Greenaway: The Shorts
It feels like damning with faint praise to say that the best thing in this package of six shorts was the 16 minute special feature of Greenaway providing a commentary on his early work and the six shorts in particular. Even after hearing him talk about it, I'm not sure I really appreciate the shorts on the whole, but it does do a good job providing some context of what he was doing here. To the degree that I have any appreciation of "art," it comes from the insight into its creation. In a way I suppose this ties back in to my preference for storytelling in film, to the degree that more avant garde stuff does not engage in storytelling, if I can hear the story of its creation, I get that itch scratched. Anyway, I am going to discuss the shorts in the order I liked them rather than chronological.
Windows (1975) 3/5
This one has the advantage of being the shortest short, at four minutes. It combines images of windows (naturally) with a discussion of a group of individuals who had died from falling out of windows, as broken down by age, profession and cause of fall. Apparently this was an abstract analogy to mysterious deaths in apartheid South Africa, which I'm not sure anyone would get from the short itself, but there is a certain darkly humorous tone to the narration here.
H Is For House (1973) 2/5
This is kind of an avant garde take on Sesame Street. You have video (of Greenaway's family it seems) at a country house and the narration focuses on doing little alphabet games, especially focusing on words starting with H. Almost pushes the patience at 10 minutes but it has a certain adorable aspect of it.
Dear Phone (1977) 2/5
This one does go on rather too long...the video starts by showing written text of the narration before flashing through random pictures of phone boxes. The stories are curious tales involving phoning in one manner or another. Some of them are rather absurd and amusing, but again, with this kind of material, less is often more.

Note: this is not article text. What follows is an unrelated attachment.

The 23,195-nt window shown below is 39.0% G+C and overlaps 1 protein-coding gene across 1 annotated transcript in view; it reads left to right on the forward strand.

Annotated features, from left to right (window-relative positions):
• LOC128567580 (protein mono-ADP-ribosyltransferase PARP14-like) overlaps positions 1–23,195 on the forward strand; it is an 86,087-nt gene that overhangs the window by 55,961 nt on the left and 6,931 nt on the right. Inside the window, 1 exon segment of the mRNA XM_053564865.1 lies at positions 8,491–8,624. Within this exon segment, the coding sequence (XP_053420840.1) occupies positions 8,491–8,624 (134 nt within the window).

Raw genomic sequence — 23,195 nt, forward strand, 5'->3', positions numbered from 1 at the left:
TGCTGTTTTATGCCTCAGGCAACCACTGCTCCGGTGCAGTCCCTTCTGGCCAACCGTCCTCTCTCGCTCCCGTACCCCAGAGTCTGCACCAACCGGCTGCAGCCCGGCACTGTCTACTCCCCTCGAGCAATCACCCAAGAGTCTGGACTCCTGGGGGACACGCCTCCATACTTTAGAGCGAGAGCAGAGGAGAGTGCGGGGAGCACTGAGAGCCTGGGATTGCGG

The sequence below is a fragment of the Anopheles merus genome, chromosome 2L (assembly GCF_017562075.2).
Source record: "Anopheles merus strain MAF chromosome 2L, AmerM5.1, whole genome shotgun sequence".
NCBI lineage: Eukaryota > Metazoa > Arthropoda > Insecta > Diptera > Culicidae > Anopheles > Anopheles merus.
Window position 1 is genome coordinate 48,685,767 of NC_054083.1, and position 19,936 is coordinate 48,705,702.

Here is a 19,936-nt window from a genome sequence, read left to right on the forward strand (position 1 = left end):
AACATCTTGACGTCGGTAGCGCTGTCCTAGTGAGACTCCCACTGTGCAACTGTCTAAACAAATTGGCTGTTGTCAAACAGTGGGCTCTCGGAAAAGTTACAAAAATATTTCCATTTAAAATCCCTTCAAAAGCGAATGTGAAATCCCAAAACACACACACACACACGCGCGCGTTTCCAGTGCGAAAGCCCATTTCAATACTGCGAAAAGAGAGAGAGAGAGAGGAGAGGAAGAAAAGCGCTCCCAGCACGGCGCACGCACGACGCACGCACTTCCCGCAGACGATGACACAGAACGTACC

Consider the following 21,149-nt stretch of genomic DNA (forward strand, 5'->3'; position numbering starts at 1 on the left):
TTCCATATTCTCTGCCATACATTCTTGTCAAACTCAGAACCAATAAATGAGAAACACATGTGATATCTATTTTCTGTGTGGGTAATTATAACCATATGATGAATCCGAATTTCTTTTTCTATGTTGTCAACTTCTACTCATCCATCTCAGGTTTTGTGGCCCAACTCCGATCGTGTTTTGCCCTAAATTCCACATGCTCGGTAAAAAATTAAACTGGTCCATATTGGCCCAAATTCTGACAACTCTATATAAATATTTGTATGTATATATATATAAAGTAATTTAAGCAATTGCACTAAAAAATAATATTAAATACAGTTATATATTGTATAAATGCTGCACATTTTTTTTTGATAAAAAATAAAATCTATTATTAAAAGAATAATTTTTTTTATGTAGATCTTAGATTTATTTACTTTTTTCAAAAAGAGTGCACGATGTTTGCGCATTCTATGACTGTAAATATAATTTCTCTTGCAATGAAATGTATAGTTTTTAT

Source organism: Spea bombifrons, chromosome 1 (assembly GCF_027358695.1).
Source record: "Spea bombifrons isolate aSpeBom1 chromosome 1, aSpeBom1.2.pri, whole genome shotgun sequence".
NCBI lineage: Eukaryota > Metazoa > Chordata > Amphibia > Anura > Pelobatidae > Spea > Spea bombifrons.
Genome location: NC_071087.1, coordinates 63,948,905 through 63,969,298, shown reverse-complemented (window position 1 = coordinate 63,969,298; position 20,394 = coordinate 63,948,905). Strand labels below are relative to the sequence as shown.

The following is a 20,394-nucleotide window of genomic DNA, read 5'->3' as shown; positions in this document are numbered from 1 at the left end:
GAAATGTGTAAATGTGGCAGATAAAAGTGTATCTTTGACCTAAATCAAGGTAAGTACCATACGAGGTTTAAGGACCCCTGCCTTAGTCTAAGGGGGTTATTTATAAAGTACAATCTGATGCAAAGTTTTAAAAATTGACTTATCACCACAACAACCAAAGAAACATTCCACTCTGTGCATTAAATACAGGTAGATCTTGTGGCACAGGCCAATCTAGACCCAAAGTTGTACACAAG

Water Wrackets (1975) 1/5
Again the video is not directly connected to the narration but rather provides a suggestive backdrop. In this case we are shown scenes of water in nature while hearing about some mythical community constructing a set of lakes. The story was a bit hard to follow or get much out of.
Intervals (1969) 1/5
This film is pretty obnoxious in its editing (and it shows the video sequence three times over with changing narration), partly a product of the primitive camera/film being used that didn't allow very long takes (as in less than a minute). The editing is almost strobe like at times. There is one particularly neat shot where there are two different shots of people walking by the same location that are intercut. This has a very interesting visual effect.
A Walk Through H (1978) 1/5
This one loses out in part because it is by far the longest at 40 minutes. It also was the last one shown so I was losing my patience enough as it was. Basically we are shown a series of "maps" that are hung around the walls. It's another case where the narration is clearly in English; I understand all the words individually, but put together it just seems like gibberish.
Greenaway hints in his commentary that invariably the early film is indicative of certain stylistic choices that will repeat themselves in future films, but having seen two Greenaway films from the 90s, I'm glad this is not heavily indicative, though even so I think I can see some connections. Another thing he discussed was the potential impossibility of making an entertaining avant garde without the benefit of actors/people in more traditional cinema and the emotional connection they tend to endear. Probably the best I can say about this set of films is that at the end of the day I'm not overly disappointed by them or feeling like I wasted my time, even though I didn't really find much to love.